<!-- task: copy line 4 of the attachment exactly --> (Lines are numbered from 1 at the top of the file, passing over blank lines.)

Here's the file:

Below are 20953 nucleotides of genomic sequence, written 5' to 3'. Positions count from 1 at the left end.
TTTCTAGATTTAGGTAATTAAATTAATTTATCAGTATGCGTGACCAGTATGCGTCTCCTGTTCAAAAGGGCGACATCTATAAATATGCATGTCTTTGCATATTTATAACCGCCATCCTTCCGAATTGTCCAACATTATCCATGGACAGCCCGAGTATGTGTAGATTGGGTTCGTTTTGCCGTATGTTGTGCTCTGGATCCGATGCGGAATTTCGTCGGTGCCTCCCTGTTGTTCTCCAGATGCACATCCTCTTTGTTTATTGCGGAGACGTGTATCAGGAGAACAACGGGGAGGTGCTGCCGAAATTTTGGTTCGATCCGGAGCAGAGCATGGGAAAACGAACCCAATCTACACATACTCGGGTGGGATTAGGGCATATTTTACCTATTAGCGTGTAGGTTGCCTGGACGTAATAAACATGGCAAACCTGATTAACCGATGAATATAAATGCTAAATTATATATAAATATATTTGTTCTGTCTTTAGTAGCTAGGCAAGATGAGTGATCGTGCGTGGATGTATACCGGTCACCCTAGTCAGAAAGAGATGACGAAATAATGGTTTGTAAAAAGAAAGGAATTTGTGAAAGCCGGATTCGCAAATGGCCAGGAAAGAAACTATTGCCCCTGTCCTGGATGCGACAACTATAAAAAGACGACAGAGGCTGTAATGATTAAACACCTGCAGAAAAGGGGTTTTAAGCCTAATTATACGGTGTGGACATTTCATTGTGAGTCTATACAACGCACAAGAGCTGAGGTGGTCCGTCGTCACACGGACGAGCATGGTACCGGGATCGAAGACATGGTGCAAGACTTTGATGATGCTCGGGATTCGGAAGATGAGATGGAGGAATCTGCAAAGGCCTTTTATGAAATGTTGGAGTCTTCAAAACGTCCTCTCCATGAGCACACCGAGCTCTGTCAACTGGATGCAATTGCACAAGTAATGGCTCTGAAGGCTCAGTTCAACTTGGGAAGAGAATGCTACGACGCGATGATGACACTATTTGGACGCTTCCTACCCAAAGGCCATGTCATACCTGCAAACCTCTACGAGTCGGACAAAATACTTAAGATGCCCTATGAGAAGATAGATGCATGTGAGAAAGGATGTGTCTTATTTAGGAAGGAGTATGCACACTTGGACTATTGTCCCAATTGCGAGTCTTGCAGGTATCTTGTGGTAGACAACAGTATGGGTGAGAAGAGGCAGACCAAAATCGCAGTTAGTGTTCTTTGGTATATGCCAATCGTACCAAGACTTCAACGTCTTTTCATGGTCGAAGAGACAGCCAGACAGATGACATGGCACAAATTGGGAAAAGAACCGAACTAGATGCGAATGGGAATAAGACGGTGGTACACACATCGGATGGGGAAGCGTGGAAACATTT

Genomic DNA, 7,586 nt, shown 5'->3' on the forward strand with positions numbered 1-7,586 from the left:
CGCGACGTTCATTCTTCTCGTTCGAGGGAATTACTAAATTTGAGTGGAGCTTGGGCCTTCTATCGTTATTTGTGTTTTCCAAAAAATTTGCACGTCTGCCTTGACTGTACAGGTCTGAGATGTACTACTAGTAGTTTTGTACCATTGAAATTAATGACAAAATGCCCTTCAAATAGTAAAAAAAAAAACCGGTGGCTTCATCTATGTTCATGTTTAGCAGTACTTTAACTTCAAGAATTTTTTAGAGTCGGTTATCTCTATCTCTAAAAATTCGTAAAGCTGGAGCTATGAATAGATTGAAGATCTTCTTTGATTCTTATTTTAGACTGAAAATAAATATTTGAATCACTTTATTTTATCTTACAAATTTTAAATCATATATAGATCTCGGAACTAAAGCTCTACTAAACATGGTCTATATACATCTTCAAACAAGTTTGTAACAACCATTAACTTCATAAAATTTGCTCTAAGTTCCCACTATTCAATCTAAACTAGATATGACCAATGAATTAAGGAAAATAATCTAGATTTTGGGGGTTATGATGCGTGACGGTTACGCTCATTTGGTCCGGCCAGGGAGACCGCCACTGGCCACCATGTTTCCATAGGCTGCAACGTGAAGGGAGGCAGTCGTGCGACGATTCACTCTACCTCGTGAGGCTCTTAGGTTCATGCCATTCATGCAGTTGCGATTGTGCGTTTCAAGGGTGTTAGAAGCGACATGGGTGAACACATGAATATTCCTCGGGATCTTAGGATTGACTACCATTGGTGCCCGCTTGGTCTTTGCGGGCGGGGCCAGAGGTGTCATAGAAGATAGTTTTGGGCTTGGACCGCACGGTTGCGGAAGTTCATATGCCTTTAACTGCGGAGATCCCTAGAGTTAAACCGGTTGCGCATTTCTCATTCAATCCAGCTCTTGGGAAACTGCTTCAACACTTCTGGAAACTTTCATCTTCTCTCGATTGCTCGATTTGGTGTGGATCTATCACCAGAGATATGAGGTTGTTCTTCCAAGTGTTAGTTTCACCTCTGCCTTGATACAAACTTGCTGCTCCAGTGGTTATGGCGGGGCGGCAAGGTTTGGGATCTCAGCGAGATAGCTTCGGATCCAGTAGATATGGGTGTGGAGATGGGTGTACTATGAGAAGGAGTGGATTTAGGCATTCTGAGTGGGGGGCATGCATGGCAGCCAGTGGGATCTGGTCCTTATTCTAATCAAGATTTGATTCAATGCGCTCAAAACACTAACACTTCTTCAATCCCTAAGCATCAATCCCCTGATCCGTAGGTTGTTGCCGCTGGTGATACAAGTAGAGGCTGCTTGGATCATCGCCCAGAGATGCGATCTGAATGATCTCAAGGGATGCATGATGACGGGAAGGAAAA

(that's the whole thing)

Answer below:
CGCGACGTTCATTCTTCTCGTTCGAGGGAATTACTAAATTTGAGTGGAGCTTGGGCCTTCTATCGTTATTTGTGTTTTCCAAAAAATTTGCACGTCTGCCTTGACTGTACAGGTCTGAGATGTACTACTAGTAGTTTTGTACCATTGAAATTAATGACAAAATGCCCTTCAAATAGTAAAAAAAAAAACCGGTGGCTTCATCTATGTTCATGTTTAGCAGTACTTTAACTTCAAGAATTTTTTAGAGTCGGTTATCTCTATCTCTAAAAATTCGTAAAGCTGGAGCTATGAATAGATTGAAGATCTTCTTTGATTCTTATTTTAGACTGAAAATAAATATTTGAATCACTTTATTTTATCTTACAAATTTTAAATCATATATAGATCTCGGAACTAAAGCTCTACTAAACATGGTCTATATACATCTTCAAACAAGTTTGTAACAACCATTAACTTCATAAAATTTGCTCTAAGTTCCCACTATTCAATCTAAACTAGATATGACCAATGAATTAAGGAAAATAATCTAGATTTTGGGGGTTATGATGCGTGACGGTTACGCTCATTTGGTCCGGCCAGGGAGACCGCCACTGGCCACCATGTTTCCATAGGCTGCAACGTGAAGGGAGGCAGTCGTGCGACGATTCACTCTACCTCGTGAGGCTCTTAGGTTCATGCCATTCATGCAGTTGCGATTGTGCGTTTCAAGGGTGTTAGAAGCGACATGGGTGAACACATGAATATTCCTCGGGATCTTAGGATTGACTACCATTGGTGCCCGCTTGGTCTTTGCGGGCGGGGCCAGAGGTGTCATAGAAGATAGTTTTGGGCTTGGACCGCACGGTTGCGGAAGTTCATATGCCTTTAACTGCGGAGATCCCTAGAGTTAAACCGGTTGCGCATTTCTCATTCAATCCAGCTCTTGGGAAACTGCTTCAACACTTCTGGAAACTTTCATCTTCTCTCGATTGCTCGATTTGGTGTGGATCTATCACCAGAGATATGAGGTTGTTCTTCCAAGTGTTAGTTTCACCTCTGCCTTGATACAAACTTGCTGCTCCAGTGGTTATGGCGGGGCGGCAAGGTTTGGGATCTCAGCGAGATAGCTTCGGATCCAGTAGATATGGGTGTGGAGATGGGTGTACTATGAGAAGGAGTGGATTTAGGCATTCTGAGTGGGGGGCATGCATGGCAGCCAGTGGGATCTGGTCCTTATTCTAATCAAGATTTGATTCAATGCGCTCAAAACACTAACACTTCTTCAATCCCTAAGCATCAATCCCCTGATCCGTAGGTTGTTGCCGCTGGTGATACAAGTAGAGGCTGCTTGGATCATCGCCCAGAGATGCGATCTGAATGATCTCAAGGGATGCATGATGACGGGAAGGAAAA